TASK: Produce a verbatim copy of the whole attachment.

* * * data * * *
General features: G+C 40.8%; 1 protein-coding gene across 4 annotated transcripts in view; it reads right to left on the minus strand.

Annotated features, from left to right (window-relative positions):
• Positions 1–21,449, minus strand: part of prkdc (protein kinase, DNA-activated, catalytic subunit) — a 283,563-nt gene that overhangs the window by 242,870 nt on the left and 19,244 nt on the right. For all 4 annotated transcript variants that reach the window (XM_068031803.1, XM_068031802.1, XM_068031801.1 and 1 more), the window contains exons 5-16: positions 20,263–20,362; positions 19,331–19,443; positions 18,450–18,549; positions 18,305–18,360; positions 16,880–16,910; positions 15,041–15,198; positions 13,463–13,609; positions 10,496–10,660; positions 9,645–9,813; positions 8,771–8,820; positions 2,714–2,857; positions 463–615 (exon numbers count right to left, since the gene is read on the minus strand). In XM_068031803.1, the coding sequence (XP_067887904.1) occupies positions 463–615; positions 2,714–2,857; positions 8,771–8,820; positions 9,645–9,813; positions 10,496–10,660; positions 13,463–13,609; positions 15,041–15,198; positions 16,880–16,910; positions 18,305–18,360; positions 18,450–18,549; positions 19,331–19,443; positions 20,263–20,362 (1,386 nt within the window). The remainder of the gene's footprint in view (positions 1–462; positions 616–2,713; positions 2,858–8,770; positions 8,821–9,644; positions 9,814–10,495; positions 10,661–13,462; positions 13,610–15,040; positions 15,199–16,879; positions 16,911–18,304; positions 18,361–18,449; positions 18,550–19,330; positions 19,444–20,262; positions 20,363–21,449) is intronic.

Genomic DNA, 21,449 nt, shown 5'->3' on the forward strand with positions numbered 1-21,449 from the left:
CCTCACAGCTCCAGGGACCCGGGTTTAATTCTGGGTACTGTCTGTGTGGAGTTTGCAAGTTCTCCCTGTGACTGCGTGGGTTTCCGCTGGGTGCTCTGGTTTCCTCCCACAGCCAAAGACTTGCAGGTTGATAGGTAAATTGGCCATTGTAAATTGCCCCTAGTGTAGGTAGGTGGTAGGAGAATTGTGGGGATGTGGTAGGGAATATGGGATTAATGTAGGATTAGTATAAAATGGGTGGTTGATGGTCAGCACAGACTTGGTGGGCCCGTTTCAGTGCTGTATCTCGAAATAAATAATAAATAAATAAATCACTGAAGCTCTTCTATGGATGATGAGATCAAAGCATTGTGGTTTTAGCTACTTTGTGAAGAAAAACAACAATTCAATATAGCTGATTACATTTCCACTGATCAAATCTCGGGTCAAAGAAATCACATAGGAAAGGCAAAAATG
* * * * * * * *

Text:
General features: G+C 40.8%; 1 protein-coding gene across 4 annotated transcripts in view; it reads right to left on the minus strand.

Annotated features, from left to right (window-relative positions):
• Positions 1–21,449, minus strand: part of prkdc (protein kinase, DNA-activated, catalytic subunit) — a 283,563-nt gene that overhangs the window by 242,870 nt on the left and 19,244 nt on the right. For all 4 annotated transcript variants that reach the window (XM_068031803.1, XM_068031802.1, XM_068031801.1 and 1 more), the window contains exons 5-16: positions 20,263–20,362; positions 19,331–19,443; positions 18,450–18,549; positions 18,305–18,360; positions 16,880–16,910; positions 15,041–15,198; positions 13,463–13,609; positions 10,496–10,660; positions 9,645–9,813; positions 8,771–8,820; positions 2,714–2,857; positions 463–615 (exon numbers count right to left, since the gene is read on the minus strand). In XM_068031803.1, the coding sequence (XP_067887904.1) occupies positions 463–615; positions 2,714–2,857; positions 8,771–8,820; positions 9,645–9,813; positions 10,496–10,660; positions 13,463–13,609; positions 15,041–15,198; positions 16,880–16,910; positions 18,305–18,360; positions 18,450–18,549; positions 19,331–19,443; positions 20,263–20,362 (1,386 nt within the window). The remainder of the gene's footprint in view (positions 1–462; positions 616–2,713; positions 2,858–8,770; positions 8,821–9,644; positions 9,814–10,495; positions 10,661–13,462; positions 13,610–15,040; positions 15,199–16,879; positions 16,911–18,304; positions 18,361–18,449; positions 18,550–19,330; positions 19,444–20,262; positions 20,363–21,449) is intronic.

Genomic DNA, 21,449 nt, shown 5'->3' on the forward strand with positions numbered 1-21,449 from the left:
CCTCACAGCTCCAGGGACCCGGGTTTAATTCTGGGTACTGTCTGTGTGGAGTTTGCAAGTTCTCCCTGTGACTGCGTGGGTTTCCGCTGGGTGCTCTGGTTTCCTCCCACAGCCAAAGACTTGCAGGTTGATAGGTAAATTGGCCATTGTAAATTGCCCCTAGTGTAGGTAGGTGGTAGGAGAATTGTGGGGATGTGGTAGGGAATATGGGATTAATGTAGGATTAGTATAAAATGGGTGGTTGATGGTCAGCACAGACTTGGTGGGCCCGTTTCAGTGCTGTATCTCGAAATAAATAATAAATAAATAAATCACTGAAGCTCTTCTATGGATGATGAGATCAAAGCATTGTGGTTTTAGCTACTTTGTGAAGAAAAACAACAATTCAATATAGCTGATTACATTTCCACTGATCAAATCTCGGGTCAAAGAAATCACATAGGAAAGGCAAAAATG